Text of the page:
Friday, February 27, 2009

Microsoft Silverlight vs Flash – Flash is Now Ahead

A year ago I blogged on Microsoft’s Silverlight and the promise it held for generating animation and vector graphics and how far ahead of Flash it was.

Today, Flash has caught up. On Silverlights web site they describe how Microsoft lost the advantage to Flash which has caught up.

Silverlight was chosen by the Presidential committee for streaming the Inaugural address, but according to this source it was politically motivated rather than technically motivated.

Adobe no longer considers Microsoft’s Silverlight to be competition. The market push for online video and digitization of hard copy play to Adobe’s core strengths while Microsoft appears to be taking a casual approach to the endeavor. What started as a strong effort, now appears to be waning on Microsoft’s part.

Best regards,
Hall T.

Friday, February 20, 2009

What Will the Stimulus Bill Do for the Engineering and Sciences?

The Stimulus Bill passed the sign off process with several earmarks for science and engineering. According to the Association for the Advancement of Sciences (AAAS) the stimulus bill will provide $18B in funding for federal R&D, $16B for conducting the research, and $2B for R&D facilities and equipment, and another $6B to $7B for biomedical research in the National Institutes of Health.

The focus will be on biomedical research, energy R&D, and climate change. Key institutes receiving the funding include NIST, NASA, NIH, NSF, DOE, NOAA, among others.

While many initiatives were funded there were cuts to achieve compromise including
--$70M for research into technologies with high-growth potential
--$57M for renovation of science facilities
--$1.54B for high energy physics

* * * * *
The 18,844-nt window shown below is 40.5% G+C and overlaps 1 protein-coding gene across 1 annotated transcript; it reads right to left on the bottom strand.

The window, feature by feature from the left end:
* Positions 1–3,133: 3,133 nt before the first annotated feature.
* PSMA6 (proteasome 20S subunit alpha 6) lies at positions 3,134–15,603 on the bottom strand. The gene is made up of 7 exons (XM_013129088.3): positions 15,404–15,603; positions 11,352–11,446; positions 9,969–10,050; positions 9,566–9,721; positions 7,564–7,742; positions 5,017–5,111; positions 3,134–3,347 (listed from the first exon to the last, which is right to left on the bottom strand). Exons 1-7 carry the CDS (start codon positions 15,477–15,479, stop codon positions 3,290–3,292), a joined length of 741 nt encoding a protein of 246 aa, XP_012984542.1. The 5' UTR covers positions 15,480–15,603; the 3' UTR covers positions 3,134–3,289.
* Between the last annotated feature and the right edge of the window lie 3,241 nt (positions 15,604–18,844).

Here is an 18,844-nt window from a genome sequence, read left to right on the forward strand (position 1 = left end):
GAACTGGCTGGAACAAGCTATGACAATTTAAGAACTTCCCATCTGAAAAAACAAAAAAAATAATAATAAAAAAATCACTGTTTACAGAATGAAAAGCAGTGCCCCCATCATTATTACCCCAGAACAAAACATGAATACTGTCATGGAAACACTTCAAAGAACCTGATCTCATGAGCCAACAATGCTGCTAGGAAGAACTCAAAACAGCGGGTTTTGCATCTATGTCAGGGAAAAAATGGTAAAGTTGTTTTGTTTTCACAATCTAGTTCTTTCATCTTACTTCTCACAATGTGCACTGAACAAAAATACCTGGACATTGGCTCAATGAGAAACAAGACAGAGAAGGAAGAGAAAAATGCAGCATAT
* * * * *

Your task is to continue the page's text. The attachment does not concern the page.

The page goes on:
Clearly the Stimulus Bill will be a great boost to science and engineering. Many companies are rearranging their business plans to pursue the funds. Remember the sales mantra: “Go where the money is.”

Best regards,
Hall T.

Thursday, February 12, 2009

Medical Device Startup Grant Program—Rare Funding in Today’s Financial Environment

National Instruments recently started a grant program to provide $25,000 to aspiring entrepreneurs in the life science space developing medical devices. In this challenging financial environment it is rare to find funding for anything beyond bootstrapping.

The program covers class 1, 2, and 3 devices for any application related to diagnosing a medical condition. Just about anything is included.

Last years’ grant recipients included companies such as Techmed which makes a noninvasive imaging system to measure glucose during open heart surgery.

Kairos Instruments specializes in tools for live cell imaging with an emphasis on microscope stage top devices for environmental control and programmed manipulation of individual wells in multiwell plates.

Senior Scientific develops methods using magnetic sensors for early disease detection and cell localization

Best regards,
Hall T.

Friday, February 06, 2009

Emerging Technology Flexible Printed Electronics Gaining Recognition

Printed electronics the term for a relatively new technology that defines the printing of electronics on common media such as paper, plastic, and textile using standard printing processes.

The common theme of flexible printed electronics is that it enables the production of electronic devices that can be readily integrated into all aspects of life in a seamless manner, at low cost, on large scales, using inherently green processes and materials.

The Flexible Display Center at Arizona State University seeks to “advance full-color, video rate, flexible display technology and catalyze development of a vibrant flexible display and flexible electronics industry to produce integrated electronic systems with advanced functionality.”

The US Display Consortium recently expanded its mission to include emerging flexible, printed electronics. Applications include Smart credit cards with embedded displays, e-packaging with printed RFID chips, and mobile devices with roll able, e-paper screens.

Plextronics recently won a military contract to provide flexible printed electronics for flexible solar panels for tent tops, solar-powered foldable blankets and helmet-mounted panels, printed lighting, flexible displays and printed circuitry.

Best regards,
Hall T.